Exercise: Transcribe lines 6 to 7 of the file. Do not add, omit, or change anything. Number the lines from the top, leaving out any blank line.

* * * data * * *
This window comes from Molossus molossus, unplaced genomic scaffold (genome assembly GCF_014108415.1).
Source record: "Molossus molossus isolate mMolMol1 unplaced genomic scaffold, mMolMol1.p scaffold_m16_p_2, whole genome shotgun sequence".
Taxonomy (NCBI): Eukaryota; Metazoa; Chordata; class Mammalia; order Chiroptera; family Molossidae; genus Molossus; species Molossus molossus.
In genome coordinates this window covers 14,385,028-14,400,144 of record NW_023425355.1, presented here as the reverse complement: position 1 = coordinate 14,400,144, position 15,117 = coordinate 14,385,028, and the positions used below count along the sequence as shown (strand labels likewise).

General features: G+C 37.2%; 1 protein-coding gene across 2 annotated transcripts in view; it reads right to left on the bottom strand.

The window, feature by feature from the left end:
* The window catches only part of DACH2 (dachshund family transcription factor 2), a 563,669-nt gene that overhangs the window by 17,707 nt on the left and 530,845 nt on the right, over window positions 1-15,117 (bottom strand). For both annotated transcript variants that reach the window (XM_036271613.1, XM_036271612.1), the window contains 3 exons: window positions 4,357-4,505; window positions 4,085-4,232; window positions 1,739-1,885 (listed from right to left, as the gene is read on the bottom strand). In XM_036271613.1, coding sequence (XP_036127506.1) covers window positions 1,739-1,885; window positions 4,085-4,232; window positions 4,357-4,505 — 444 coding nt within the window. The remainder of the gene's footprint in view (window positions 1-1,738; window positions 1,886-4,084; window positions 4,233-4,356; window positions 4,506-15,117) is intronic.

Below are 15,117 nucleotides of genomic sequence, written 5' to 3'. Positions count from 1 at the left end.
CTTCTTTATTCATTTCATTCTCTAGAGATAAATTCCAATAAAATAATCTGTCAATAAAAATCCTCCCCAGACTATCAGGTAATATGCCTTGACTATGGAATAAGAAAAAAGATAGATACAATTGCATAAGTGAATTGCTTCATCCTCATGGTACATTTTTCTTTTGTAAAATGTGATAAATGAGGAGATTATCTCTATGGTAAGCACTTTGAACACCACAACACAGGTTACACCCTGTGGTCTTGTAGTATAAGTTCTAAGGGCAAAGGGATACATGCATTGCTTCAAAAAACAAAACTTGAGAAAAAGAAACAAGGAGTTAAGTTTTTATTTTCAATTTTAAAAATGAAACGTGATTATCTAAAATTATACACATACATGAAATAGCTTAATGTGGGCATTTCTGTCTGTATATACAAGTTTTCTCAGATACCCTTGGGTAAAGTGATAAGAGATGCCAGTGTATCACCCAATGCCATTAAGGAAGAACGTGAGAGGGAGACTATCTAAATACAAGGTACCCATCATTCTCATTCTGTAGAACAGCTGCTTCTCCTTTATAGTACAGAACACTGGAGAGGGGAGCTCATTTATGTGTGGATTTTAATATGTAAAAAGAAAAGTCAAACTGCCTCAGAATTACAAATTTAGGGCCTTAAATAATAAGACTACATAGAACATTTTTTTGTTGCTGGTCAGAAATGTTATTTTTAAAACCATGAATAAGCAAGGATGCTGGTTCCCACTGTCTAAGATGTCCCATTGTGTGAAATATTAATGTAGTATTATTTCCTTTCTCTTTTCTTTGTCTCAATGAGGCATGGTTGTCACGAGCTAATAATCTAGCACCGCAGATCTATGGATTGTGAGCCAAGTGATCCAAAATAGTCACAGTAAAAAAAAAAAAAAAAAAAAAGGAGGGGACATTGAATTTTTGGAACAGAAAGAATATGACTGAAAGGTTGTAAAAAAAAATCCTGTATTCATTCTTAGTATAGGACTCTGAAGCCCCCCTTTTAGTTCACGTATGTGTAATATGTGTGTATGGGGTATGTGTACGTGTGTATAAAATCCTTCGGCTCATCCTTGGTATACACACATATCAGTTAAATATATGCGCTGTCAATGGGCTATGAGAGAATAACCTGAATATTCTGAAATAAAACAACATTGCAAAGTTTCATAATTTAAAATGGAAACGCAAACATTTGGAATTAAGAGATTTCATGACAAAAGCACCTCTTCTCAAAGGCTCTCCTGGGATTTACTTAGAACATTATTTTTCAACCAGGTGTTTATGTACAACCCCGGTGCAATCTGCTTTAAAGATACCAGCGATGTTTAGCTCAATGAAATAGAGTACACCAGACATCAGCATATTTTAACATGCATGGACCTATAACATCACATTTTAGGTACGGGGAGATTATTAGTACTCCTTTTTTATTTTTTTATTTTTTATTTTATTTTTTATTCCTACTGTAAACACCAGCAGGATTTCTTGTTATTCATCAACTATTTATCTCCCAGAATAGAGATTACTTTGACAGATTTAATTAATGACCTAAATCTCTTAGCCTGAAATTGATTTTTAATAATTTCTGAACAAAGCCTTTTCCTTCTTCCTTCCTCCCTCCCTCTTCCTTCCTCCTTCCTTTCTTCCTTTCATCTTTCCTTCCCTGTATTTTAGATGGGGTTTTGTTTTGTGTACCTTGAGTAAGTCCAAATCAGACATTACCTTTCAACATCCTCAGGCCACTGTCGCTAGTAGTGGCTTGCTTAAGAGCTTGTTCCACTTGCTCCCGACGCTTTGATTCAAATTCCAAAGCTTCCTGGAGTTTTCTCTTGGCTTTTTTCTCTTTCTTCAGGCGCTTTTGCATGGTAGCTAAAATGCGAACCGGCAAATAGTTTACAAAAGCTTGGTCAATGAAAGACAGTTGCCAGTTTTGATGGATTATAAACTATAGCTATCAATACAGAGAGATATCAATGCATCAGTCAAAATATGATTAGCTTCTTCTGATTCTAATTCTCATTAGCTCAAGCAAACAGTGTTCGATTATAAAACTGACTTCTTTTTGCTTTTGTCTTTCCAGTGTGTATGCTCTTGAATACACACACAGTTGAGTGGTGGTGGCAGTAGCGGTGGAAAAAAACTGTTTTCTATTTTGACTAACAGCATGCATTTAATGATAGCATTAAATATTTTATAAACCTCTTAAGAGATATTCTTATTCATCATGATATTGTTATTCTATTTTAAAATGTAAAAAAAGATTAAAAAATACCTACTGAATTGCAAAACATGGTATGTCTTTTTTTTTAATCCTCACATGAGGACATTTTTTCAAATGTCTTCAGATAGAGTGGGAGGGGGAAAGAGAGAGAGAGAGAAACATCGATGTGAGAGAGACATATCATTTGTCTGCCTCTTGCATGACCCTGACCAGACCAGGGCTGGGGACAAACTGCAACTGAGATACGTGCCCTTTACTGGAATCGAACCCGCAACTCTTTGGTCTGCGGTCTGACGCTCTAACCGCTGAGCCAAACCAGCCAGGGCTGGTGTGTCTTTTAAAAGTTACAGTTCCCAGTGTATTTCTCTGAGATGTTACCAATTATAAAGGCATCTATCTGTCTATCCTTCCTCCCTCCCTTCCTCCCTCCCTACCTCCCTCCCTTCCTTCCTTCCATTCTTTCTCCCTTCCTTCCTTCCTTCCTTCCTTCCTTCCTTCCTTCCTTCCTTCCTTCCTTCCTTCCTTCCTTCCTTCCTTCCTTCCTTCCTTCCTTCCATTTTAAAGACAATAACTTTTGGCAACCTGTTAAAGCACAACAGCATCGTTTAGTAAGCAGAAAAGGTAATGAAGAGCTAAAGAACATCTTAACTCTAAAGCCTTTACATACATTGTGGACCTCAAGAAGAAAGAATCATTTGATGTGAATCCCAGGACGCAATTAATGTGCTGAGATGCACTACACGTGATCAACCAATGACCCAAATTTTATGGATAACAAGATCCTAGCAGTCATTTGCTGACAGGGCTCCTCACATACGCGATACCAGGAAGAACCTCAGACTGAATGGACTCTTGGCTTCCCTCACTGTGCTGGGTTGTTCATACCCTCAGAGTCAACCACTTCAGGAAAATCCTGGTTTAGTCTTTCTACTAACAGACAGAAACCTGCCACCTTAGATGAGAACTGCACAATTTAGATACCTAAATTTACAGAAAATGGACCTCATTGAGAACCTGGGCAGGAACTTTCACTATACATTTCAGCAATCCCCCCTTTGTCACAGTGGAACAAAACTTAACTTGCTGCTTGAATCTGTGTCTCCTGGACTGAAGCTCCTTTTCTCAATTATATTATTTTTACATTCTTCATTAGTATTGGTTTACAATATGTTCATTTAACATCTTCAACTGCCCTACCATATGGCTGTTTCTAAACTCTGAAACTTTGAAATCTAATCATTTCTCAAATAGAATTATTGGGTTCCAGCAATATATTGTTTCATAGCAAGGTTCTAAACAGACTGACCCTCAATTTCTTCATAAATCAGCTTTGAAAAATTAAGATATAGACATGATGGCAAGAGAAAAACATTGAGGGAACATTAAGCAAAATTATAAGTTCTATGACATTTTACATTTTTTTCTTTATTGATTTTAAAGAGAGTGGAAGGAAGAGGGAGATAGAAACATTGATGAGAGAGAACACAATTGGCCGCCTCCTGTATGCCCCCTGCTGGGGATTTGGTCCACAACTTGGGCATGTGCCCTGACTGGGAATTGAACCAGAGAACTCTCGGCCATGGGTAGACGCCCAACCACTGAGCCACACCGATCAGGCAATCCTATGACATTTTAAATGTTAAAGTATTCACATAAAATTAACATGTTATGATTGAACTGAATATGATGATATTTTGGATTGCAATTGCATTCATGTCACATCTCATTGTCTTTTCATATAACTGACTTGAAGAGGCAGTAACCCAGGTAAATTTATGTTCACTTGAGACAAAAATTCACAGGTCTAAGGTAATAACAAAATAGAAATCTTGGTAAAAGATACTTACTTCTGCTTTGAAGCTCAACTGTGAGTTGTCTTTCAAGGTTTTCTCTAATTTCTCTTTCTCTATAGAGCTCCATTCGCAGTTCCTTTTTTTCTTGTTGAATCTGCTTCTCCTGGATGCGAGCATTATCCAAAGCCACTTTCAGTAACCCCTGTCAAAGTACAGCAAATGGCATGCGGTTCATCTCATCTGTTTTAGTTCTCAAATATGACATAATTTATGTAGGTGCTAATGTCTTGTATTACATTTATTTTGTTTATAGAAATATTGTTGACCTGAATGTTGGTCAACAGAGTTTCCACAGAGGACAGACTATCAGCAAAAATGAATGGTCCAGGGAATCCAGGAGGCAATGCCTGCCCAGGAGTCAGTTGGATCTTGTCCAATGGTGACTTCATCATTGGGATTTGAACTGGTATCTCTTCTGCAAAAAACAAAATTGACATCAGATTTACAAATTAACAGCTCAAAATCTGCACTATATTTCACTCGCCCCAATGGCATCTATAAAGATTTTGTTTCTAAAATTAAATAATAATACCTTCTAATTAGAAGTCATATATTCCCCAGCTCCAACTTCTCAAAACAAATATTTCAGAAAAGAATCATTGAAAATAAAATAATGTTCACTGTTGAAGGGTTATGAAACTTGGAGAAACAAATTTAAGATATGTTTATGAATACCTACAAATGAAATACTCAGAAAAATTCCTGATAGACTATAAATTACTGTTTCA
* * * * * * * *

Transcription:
The window, feature by feature from the left end:
* The window catches only part of DACH2 (dachshund family transcription factor 2), a 563,669-nt gene that overhangs the window by 17,707 nt on the left and 530,845 nt on the right, over window positions 1-15,117 (bottom strand). For both annotated transcript variants that reach the window (XM_036271613.1, XM_036271612.1), the window contains 3 exons: window positions 4,357-4,505; window positions 4,085-4,232; window positions 1,739-1,885 (listed from right to left, as the gene is read on the bottom strand). In XM_036271613.1, coding sequence (XP_036127506.1) covers window positions 1,739-1,885; window positions 4,085-4,232; window positions 4,357-4,505 — 444 coding nt within the window. The remainder of the gene's footprint in view (window positions 1-1,738; window positions 1,886-4,084; window positions 4,233-4,356; window positions 4,506-15,117) is intronic.